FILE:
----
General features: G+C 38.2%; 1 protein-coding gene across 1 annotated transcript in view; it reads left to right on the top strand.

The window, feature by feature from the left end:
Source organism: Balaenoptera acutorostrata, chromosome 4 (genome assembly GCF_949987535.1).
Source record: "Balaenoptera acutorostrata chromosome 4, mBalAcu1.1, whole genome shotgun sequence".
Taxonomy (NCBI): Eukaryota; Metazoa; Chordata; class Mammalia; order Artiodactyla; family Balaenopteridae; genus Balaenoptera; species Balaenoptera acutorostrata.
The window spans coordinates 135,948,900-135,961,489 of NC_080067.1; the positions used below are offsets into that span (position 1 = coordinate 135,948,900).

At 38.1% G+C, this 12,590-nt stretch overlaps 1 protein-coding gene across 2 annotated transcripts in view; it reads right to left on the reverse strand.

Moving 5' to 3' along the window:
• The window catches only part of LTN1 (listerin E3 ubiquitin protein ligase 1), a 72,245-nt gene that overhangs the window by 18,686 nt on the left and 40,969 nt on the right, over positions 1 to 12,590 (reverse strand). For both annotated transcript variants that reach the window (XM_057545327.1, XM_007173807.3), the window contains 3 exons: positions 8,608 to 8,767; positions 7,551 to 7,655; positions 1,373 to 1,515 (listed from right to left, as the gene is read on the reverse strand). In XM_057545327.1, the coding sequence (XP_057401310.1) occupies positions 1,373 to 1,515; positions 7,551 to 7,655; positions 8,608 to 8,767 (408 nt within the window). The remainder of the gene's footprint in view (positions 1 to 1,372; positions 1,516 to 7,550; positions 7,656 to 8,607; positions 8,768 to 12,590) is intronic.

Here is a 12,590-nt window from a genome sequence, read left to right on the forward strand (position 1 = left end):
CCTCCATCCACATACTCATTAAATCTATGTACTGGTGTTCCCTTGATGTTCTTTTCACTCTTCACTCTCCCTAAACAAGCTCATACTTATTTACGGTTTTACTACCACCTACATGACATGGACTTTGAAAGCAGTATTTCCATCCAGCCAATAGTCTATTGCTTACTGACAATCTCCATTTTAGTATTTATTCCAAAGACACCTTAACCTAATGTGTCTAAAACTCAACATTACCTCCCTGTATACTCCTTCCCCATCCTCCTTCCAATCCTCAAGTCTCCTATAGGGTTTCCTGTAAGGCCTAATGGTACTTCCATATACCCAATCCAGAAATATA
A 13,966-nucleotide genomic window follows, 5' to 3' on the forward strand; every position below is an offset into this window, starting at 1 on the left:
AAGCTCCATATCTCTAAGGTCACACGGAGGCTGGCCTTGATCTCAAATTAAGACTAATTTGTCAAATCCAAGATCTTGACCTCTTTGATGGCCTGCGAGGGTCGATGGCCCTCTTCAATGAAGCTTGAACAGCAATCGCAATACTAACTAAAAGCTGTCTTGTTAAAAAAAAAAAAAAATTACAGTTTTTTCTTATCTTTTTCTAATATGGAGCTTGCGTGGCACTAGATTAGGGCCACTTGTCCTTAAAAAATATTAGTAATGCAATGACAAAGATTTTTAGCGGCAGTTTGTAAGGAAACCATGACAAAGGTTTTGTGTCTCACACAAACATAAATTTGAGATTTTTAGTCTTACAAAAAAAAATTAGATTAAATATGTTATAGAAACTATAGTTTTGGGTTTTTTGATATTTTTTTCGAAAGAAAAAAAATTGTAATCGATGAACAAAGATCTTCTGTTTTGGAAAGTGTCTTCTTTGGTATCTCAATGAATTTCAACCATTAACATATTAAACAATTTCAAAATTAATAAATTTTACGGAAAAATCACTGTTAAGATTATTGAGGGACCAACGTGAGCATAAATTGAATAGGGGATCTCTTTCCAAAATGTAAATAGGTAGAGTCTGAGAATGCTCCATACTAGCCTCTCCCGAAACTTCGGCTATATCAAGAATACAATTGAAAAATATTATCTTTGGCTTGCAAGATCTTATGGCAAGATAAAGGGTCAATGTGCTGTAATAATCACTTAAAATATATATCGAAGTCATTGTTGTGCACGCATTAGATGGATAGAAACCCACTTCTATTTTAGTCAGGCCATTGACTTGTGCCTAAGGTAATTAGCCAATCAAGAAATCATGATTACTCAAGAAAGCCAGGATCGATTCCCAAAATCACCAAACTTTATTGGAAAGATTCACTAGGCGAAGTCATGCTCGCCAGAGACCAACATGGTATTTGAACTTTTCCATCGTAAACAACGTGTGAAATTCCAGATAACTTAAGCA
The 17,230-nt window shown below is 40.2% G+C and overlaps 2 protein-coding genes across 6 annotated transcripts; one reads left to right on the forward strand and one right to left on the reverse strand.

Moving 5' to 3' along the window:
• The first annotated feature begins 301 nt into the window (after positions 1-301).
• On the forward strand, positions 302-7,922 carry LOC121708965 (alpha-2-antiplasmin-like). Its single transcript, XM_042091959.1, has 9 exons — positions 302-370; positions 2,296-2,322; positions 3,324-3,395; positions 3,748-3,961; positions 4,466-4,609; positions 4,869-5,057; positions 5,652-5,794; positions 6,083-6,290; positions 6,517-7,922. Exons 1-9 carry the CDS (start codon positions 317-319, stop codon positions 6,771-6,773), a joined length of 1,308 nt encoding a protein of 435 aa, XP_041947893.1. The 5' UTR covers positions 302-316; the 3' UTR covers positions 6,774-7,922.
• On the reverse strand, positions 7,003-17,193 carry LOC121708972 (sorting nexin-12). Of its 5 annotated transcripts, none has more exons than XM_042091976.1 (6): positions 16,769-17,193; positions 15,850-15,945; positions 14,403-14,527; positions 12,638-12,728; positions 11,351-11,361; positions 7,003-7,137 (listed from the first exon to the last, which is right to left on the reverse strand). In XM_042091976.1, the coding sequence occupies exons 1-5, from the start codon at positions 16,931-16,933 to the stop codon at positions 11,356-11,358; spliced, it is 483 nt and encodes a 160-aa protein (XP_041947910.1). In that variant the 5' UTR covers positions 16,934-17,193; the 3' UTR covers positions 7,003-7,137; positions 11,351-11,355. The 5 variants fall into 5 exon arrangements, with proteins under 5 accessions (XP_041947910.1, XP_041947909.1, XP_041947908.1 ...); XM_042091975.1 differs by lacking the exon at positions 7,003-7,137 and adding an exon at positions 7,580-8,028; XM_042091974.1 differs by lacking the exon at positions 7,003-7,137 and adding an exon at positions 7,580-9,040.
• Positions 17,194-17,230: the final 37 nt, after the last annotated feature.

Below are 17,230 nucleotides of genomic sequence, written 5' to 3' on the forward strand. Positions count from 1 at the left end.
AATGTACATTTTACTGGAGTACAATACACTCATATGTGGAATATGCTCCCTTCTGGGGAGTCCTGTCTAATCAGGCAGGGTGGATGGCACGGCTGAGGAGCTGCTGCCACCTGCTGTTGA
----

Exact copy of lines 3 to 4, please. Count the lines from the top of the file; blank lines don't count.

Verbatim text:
Source organism: Balaenoptera acutorostrata, chromosome 4 (genome assembly GCF_949987535.1).
Source record: "Balaenoptera acutorostrata chromosome 4, mBalAcu1.1, whole genome shotgun sequence".